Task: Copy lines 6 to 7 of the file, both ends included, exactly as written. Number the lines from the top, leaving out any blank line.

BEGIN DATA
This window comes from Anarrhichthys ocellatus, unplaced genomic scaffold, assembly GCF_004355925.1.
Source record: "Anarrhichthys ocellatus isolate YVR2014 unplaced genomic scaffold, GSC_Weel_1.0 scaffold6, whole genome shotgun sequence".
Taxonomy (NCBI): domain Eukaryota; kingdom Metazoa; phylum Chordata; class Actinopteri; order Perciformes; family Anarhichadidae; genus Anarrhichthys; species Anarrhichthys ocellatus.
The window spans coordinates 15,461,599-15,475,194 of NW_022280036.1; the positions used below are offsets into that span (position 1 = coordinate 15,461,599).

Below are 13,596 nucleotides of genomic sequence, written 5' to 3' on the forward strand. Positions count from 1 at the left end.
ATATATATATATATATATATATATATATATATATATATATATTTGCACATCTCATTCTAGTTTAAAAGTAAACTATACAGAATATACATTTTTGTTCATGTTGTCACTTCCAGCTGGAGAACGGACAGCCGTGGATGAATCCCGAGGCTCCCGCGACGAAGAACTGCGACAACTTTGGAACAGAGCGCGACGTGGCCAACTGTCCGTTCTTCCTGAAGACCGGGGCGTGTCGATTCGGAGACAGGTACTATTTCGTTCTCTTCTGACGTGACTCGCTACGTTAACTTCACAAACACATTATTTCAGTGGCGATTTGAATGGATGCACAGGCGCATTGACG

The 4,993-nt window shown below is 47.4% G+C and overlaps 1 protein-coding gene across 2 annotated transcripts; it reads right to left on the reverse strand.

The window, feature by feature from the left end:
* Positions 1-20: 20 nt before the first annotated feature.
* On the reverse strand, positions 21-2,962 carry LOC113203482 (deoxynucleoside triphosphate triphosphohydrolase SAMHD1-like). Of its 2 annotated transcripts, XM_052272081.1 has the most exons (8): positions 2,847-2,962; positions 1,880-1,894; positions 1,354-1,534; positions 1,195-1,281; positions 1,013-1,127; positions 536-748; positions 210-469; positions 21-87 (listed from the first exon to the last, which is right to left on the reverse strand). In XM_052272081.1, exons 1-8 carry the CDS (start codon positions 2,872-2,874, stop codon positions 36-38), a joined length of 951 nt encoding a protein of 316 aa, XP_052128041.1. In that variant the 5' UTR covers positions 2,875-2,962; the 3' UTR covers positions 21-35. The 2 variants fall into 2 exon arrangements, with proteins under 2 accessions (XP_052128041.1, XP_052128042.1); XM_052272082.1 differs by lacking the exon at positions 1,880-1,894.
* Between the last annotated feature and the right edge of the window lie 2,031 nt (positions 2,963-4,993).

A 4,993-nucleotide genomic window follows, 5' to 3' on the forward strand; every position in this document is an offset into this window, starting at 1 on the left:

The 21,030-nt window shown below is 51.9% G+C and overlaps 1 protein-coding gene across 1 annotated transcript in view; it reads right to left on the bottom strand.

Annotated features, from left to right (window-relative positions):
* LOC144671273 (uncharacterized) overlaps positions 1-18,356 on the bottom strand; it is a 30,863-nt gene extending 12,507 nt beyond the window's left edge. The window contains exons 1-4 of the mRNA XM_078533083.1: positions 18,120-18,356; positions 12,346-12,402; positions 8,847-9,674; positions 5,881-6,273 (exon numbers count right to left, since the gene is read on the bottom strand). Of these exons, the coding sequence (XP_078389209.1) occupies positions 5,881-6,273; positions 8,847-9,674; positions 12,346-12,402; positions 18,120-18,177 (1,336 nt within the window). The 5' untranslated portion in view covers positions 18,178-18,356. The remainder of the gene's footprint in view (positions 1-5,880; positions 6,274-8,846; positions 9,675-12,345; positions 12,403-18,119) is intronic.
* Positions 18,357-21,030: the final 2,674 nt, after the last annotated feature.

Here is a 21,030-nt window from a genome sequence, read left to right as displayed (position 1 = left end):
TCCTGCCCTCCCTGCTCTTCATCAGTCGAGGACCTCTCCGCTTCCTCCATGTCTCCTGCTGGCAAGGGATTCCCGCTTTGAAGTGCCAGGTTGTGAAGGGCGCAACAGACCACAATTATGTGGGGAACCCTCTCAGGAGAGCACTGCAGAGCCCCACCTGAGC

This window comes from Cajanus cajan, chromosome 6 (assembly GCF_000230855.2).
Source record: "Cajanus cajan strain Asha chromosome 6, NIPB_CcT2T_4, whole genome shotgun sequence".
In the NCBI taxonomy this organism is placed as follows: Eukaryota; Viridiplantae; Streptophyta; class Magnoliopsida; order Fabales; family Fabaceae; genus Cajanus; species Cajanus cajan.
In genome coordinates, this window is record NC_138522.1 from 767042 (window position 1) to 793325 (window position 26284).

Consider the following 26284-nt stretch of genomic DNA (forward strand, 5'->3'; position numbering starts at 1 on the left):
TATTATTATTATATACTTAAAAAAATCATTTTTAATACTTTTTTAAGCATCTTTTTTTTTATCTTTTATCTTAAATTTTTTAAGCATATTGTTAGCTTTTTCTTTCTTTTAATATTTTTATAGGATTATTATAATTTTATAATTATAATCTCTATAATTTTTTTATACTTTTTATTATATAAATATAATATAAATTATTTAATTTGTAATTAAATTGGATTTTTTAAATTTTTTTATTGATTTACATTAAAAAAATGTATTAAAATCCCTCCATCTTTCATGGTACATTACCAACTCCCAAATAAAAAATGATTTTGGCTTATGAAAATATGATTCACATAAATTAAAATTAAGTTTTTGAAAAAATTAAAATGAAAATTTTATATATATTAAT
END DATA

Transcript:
ATATATATATATATATATATATATATATATATATATATATATTTGCACATCTCATTCTAGTTTAAAAGTAAACTATACAGAATATACATTTTTGTTCATGTTGTCACTTCCAGCTGGAGAACGGACAGCCGTGGATGAATCCCGAGGCTCCCGCGACGAAGAACTGCGACAACTTTGGAACAGAGCGCGACGTGGCCAACTGTCCGTTCTTCCTGAAGACCGGGGCGTGTCGATTCGGAGACAGGTACTATTTCGTTCTCTTCTGACGTGACTCGCTACGTTAACTTCACAAACACATTATTTCAGTGGCGATTTGAATGGATGCACAGGCGCATTGACG

The 4,993-nt window shown below is 47.4% G+C and overlaps 1 protein-coding gene across 2 annotated transcripts; it reads right to left on the reverse strand.